“The preparation of the grass courts has been to exactly the same meticulous standard as in previous years,” the club said. “Each grass court is checked by the Grand Slam Supervisors, Referee’s Office and Grounds team ahead of play commencing, and on both days of the Fortnight they have been happy with the conditions and cleared the courts for play.


“The weather conditions on the opening two days have been the wettest we have experienced in almost a decade, which has required the roof to be closed on Centre Court and No. 1 Court for long periods,” the statement continued. “This is at a time when the grass plant is at its most lush and green, which does result in additional moisture on what is a natural surface.”


The club added that “with each match that is played, the courts will continue to firm up.”


Before the tournament, Novak Djokovic remarked Saturday about what an honor it was to walk onto the “virgin grass” of Centre Court, as the men’s singles defending champion is given the honor of playing the stadium’s opening match on the first day of the tournament each year. In his four-set win over Jack Draper on Monday, Djokovic awkwardly fell to the ground several times when trying to change directions or follow through on his strokes.


“To be honest, I don’t remember falling this many times on the court,” Djokovic said in his on-court interview after the match. “It’s quite slippery. Whether it’s because the roof was closed or it was raining quite a lot in the last few days, I don’t know.”


This is not the first edition of Wimbledon plagued by falls. In 2013, stars including Maria Sharapova, Victoria Azarenka and Caroline Wozniacki were injured after slipping on the grass. The blame was put on a particularly damp spring and humidity.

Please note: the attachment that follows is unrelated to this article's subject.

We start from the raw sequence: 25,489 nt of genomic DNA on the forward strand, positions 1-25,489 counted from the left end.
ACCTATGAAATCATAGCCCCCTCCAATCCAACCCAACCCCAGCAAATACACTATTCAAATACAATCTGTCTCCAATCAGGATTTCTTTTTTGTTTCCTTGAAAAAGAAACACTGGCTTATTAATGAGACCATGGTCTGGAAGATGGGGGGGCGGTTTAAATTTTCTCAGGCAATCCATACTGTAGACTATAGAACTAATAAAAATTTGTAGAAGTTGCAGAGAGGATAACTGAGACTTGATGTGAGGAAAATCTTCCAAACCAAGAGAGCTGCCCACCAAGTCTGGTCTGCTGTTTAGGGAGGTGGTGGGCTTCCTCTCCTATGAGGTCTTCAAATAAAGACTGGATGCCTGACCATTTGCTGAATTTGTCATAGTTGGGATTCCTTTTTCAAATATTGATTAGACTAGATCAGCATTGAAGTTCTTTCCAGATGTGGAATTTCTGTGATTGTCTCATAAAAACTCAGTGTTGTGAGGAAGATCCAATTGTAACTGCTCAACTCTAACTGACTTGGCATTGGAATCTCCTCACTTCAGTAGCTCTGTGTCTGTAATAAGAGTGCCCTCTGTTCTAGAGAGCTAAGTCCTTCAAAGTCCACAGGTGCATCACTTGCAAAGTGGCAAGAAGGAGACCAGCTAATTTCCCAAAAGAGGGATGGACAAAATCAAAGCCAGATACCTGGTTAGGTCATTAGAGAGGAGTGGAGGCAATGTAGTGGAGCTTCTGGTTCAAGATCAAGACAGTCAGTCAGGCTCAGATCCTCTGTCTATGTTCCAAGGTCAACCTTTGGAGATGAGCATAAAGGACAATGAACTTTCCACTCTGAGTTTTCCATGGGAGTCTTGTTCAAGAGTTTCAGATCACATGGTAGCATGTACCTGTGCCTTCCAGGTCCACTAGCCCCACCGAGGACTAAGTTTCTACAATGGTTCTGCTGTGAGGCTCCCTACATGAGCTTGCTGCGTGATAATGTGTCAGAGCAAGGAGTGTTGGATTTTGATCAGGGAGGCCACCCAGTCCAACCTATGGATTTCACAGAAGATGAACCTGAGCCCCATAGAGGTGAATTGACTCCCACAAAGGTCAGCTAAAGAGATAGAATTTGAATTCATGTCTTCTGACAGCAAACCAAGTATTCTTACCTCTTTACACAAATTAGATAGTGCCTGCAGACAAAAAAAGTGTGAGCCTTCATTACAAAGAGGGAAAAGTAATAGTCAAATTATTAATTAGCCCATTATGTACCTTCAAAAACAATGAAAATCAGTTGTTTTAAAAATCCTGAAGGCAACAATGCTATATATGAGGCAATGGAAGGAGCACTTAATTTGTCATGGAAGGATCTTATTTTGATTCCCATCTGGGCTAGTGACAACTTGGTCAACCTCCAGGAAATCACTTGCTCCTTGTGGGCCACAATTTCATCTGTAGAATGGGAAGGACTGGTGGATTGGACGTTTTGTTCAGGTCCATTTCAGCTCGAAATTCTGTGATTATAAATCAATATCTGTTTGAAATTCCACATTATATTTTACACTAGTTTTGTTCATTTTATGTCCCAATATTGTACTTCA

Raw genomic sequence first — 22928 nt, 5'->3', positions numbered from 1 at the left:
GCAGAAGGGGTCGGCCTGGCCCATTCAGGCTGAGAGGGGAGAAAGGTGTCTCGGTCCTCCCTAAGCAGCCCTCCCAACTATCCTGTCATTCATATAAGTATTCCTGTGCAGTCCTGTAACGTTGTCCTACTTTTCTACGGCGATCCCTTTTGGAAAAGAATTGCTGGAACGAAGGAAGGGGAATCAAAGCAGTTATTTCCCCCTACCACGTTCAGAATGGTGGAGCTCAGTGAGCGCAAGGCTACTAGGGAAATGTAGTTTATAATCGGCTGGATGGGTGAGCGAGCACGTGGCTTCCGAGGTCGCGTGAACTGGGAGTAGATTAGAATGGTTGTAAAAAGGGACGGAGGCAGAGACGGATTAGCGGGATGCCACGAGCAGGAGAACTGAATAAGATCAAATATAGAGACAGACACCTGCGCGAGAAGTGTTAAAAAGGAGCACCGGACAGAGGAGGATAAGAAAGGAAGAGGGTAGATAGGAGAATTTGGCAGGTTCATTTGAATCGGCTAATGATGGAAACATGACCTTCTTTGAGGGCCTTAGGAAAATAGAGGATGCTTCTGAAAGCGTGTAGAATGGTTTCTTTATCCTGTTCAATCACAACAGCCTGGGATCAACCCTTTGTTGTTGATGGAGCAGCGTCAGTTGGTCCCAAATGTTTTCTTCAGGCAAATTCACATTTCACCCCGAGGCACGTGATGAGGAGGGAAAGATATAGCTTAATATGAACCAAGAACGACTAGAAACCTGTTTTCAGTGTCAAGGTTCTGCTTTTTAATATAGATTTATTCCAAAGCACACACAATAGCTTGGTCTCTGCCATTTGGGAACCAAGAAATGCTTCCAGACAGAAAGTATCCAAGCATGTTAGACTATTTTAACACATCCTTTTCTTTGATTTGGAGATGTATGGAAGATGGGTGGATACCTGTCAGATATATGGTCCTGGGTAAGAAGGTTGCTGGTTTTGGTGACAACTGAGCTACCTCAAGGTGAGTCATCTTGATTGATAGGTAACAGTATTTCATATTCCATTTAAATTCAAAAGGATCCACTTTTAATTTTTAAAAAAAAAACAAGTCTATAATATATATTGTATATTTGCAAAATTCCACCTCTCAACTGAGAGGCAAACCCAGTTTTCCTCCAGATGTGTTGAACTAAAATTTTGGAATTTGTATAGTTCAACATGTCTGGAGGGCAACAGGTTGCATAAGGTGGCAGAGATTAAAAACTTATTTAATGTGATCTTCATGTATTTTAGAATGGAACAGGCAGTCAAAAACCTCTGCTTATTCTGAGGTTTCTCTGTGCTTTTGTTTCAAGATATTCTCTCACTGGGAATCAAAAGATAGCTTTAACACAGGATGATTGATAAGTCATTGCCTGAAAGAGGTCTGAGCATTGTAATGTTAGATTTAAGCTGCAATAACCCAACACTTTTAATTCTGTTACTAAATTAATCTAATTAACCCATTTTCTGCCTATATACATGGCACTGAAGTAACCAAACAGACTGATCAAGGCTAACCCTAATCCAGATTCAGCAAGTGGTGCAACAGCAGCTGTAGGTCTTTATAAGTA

Grass courts at other events outside Wimbledon have also proved injurious in recent years. At Queen’s Club in London two years ago, Juan Martín del Potro slipped on slick grass and sustained a knee injury requiring multiple surgeries that have kept him from returning to competition.


In Halle, Germany, this month, 16th-ranked David Goffin slipped and fell when trying to plant his feet on the grass during a point, sustaining an injury that kept him out of Wimbledon.


At the 2011 U.S. Open, heavy rain from Hurricane Irene on the eve of the tournament caused a leak to spring from a crack in the hard court surface of the secondary Louis Armstrong Stadium, stopping play on that court for the rest of the tournament.


Andy Roddick, who was playing David Ferrer on that court when play was suspended, led players, officials and fans on a march to the smaller but dry Court 13.


The most rapid changes to a surface based on player feedback were made at the 2012 Madrid Open, where the clay was dyed a bright cerulean instead of its normal rust color.

Though it was telegenic and there were no serious injuries on the surface, the blue clay was dropped the next year after players including Nadal said they would not play on it again. The next year, the red clay was back.


Wimbledon, which treasures tradition, is unlikely to reconsider its hallmark green grass, even after it sent one of the sport’s biggest stars tumbling out of the tournament.


“Our long-serving Grounds team have experienced nearly every combination of weather conditions possible,” the club’s statement said Tuesday. “They keep abreast of and utilize the latest grass court technologies, prepare for every weather eventuality and react to the current conditions on a daily basis. We will continue to monitor these readings and adjust our care plan for the grass appropriately.”